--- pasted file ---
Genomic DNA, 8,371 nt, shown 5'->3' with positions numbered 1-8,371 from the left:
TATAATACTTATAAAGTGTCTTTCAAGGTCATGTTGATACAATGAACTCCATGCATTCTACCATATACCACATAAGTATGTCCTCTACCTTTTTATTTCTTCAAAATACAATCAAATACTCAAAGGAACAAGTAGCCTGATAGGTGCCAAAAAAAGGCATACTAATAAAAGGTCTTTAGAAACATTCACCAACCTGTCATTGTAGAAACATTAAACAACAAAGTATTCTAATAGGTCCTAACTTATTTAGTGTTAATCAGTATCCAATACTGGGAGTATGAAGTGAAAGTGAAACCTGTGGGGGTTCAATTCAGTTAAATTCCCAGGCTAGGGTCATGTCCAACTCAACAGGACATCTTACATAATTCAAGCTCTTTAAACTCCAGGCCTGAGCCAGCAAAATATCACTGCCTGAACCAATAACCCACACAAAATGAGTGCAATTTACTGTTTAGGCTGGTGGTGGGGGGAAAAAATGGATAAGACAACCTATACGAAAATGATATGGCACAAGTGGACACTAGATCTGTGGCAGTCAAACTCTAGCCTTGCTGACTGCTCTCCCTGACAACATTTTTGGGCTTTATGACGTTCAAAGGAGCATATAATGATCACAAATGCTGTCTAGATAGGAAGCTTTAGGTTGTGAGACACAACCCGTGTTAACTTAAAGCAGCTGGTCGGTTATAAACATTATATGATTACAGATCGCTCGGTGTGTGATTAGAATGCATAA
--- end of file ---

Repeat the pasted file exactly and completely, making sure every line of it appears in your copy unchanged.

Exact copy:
Genomic DNA, 8,371 nt, shown 5'->3' with positions numbered 1-8,371 from the left:
TATAATACTTATAAAGTGTCTTTCAAGGTCATGTTGATACAATGAACTCCATGCATTCTACCATATACCACATAAGTATGTCCTCTACCTTTTTATTTCTTCAAAATACAATCAAATACTCAAAGGAACAAGTAGCCTGATAGGTGCCAAAAAAAGGCATACTAATAAAAGGTCTTTAGAAACATTCACCAACCTGTCATTGTAGAAACATTAAACAACAAAGTATTCTAATAGGTCCTAACTTATTTAGTGTTAATCAGTATCCAATACTGGGAGTATGAAGTGAAAGTGAAACCTGTGGGGGTTCAATTCAGTTAAATTCCCAGGCTAGGGTCATGTCCAACTCAACAGGACATCTTACATAATTCAAGCTCTTTAAACTCCAGGCCTGAGCCAGCAAAATATCACTGCCTGAACCAATAACCCACACAAAATGAGTGCAATTTACTGTTTAGGCTGGTGGTGGGGGGAAAAAATGGATAAGACAACCTATACGAAAATGATATGGCACAAGTGGACACTAGATCTGTGGCAGTCAAACTCTAGCCTTGCTGACTGCTCTCCCTGACAACATTTTTGGGCTTTATGACGTTCAAAGGAGCATATAATGATCACAAATGCTGTCTAGATAGGAAGCTTTAGGTTGTGAGACACAACCCGTGTTAACTTAAAGCAGCTGGTCGGTTATAAACATTATATGATTACAGATCGCTCGGTGTGTGATTAGAATGCATAA